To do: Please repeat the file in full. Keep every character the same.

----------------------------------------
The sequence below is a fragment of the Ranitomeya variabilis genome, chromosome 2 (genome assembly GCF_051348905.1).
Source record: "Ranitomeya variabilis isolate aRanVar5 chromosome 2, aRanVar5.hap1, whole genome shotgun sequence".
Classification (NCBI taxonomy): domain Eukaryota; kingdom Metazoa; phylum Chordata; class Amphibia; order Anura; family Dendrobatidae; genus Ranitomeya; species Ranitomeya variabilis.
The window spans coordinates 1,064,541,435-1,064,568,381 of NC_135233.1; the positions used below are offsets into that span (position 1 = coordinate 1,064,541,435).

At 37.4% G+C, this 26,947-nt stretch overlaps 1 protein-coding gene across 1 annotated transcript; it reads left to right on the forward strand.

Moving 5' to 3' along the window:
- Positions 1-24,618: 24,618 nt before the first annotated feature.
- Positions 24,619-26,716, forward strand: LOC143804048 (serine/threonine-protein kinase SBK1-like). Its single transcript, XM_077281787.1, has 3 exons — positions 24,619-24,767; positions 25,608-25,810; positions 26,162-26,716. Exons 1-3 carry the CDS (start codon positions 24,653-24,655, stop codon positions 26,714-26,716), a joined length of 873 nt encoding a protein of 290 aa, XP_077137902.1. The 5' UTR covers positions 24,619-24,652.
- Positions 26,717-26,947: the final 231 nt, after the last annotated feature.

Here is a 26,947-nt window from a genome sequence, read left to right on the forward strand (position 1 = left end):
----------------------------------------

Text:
The sequence below is a fragment of the Ranitomeya variabilis genome, chromosome 2 (genome assembly GCF_051348905.1).
Source record: "Ranitomeya variabilis isolate aRanVar5 chromosome 2, aRanVar5.hap1, whole genome shotgun sequence".
Classification (NCBI taxonomy): domain Eukaryota; kingdom Metazoa; phylum Chordata; class Amphibia; order Anura; family Dendrobatidae; genus Ranitomeya; species Ranitomeya variabilis.
The window spans coordinates 1,064,541,435-1,064,568,381 of NC_135233.1; the positions used below are offsets into that span (position 1 = coordinate 1,064,541,435).

At 37.4% G+C, this 26,947-nt stretch overlaps 1 protein-coding gene across 1 annotated transcript; it reads left to right on the forward strand.

Moving 5' to 3' along the window:
- Positions 1-24,618: 24,618 nt before the first annotated feature.
- Positions 24,619-26,716, forward strand: LOC143804048 (serine/threonine-protein kinase SBK1-like). Its single transcript, XM_077281787.1, has 3 exons — positions 24,619-24,767; positions 25,608-25,810; positions 26,162-26,716. Exons 1-3 carry the CDS (start codon positions 24,653-24,655, stop codon positions 26,714-26,716), a joined length of 873 nt encoding a protein of 290 aa, XP_077137902.1. The 5' UTR covers positions 24,619-24,652.
- Positions 26,717-26,947: the final 231 nt, after the last annotated feature.

Here is a 26,947-nt window from a genome sequence, read left to right on the forward strand (position 1 = left end):